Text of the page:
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Phase Separation in Biological Membranes: Theory and Experiment

June 1, 2019

(a) A cross section of a spherical vesicle populated with the different lipid rafts and lateral heterogeneities. The vesicle’s lipid bilayer (i.e., thickness) is made of two lipid leaflets or monolayers (inner and outer). (b) The domain structure may be understood via pattern-forming theories developed on the surface of a sphere of radius R. The pattern has a characteristic size λ, which must wrap around the sphere geometry. It is also possible to have foamy patterns with no distinct pattern size. Image Credit: John Katsaras/ORNL

In biological membranes, functional domains or so-called lipid “rafts” have proven difficult to study systematically, owing in part to their chemical complexity and that of membrane composition, which often contains thousands of different biomolecules, including hundreds of distinct lipid species. Neutron scattering techniques have recently proven capable of studying nanoscopic lipid heterogeneities populating spherical vesicles. However, the development of analytical approaches capable of predicting and analyzing nanoscopic lipid phase separation from such experiments has not kept up with experiment. Importantly, neutron scattering techniques are among the few capable of providing nanoscale structural and dynamical information without the need of extrinsic probes (e.g., fluorescent labels) that are sometimes known to alter the interactions responsible for lipid rafts formation.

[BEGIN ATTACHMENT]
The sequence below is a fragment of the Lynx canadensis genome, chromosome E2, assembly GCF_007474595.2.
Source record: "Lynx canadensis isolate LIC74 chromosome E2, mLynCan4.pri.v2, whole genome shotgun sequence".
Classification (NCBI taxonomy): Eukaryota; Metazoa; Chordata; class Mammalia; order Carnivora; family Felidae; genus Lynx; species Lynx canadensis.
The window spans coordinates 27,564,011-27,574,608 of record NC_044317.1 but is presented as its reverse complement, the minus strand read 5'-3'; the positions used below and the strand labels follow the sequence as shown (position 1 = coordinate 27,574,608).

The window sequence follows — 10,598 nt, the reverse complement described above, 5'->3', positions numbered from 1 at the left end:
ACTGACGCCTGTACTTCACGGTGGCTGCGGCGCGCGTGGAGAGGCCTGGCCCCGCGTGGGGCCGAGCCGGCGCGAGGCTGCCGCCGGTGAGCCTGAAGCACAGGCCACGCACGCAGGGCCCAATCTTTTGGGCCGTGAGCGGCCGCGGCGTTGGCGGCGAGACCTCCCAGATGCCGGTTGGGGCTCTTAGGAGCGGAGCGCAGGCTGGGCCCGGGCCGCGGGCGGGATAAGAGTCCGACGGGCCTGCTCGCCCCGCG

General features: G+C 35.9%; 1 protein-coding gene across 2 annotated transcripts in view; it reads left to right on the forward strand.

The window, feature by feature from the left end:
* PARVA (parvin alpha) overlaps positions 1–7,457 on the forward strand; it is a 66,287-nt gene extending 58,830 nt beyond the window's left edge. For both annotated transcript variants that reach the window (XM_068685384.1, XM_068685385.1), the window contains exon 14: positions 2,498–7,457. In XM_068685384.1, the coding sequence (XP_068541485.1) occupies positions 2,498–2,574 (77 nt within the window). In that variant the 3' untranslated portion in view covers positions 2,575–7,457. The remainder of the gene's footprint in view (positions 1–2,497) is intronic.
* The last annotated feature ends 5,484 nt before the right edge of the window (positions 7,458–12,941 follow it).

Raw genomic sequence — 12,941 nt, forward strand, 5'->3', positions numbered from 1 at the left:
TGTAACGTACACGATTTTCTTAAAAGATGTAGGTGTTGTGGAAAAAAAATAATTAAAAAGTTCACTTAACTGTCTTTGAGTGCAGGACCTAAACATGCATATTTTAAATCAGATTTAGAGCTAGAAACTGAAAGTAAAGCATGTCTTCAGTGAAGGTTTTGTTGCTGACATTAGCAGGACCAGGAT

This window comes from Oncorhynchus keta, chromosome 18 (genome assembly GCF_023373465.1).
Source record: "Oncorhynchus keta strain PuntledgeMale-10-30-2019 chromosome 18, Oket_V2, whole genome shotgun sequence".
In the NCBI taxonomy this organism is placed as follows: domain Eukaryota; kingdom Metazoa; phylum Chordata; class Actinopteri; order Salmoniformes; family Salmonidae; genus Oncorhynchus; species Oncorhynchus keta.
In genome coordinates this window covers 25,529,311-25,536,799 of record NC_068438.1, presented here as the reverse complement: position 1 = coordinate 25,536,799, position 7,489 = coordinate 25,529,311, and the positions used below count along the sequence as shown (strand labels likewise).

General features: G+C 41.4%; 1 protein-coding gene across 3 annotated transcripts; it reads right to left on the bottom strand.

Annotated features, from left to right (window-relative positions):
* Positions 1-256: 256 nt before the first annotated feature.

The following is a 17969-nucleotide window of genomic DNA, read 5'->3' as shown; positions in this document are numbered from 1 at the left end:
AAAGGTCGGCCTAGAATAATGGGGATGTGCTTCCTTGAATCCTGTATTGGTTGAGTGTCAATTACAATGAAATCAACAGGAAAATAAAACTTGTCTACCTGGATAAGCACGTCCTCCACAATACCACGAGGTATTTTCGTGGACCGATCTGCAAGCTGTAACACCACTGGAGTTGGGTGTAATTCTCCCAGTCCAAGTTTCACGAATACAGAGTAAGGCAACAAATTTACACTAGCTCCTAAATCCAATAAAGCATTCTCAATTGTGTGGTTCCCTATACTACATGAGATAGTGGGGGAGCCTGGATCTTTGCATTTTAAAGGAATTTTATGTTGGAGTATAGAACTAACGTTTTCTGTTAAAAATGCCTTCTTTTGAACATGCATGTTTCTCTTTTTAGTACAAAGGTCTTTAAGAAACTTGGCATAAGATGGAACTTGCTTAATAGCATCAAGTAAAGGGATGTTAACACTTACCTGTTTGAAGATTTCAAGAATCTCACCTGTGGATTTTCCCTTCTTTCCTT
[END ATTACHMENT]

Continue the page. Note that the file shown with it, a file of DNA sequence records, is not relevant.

The coexistence of ordered and disordered fluid phases, their functionalities, and physiological significance in the presence of transmembrane proteins, peptides and hormones, to name a few, have yet to be fully addressed. Moreover, another fundamental question is how the two lipid bilayer leaflets interact and influence each other’s structure and dynamics under physiological conditions. Finally, to study the advent of lipid lateral organization we will combine new theoretical and computational frameworks, and state-of-the-art neutron scattering protocols.


ORNL; University of Tennessee, Knoxville; University of Pennsylvania; University of Windsor (Canada); University of Connecticut; Virginia Tech; University of Cincinnati; University of Delaware; University of Graz (Austria); University of Waterloo (Canada); Brookhaven National Laboratory; NIST; University of Texas Health Science Center at Houston; Ohio State University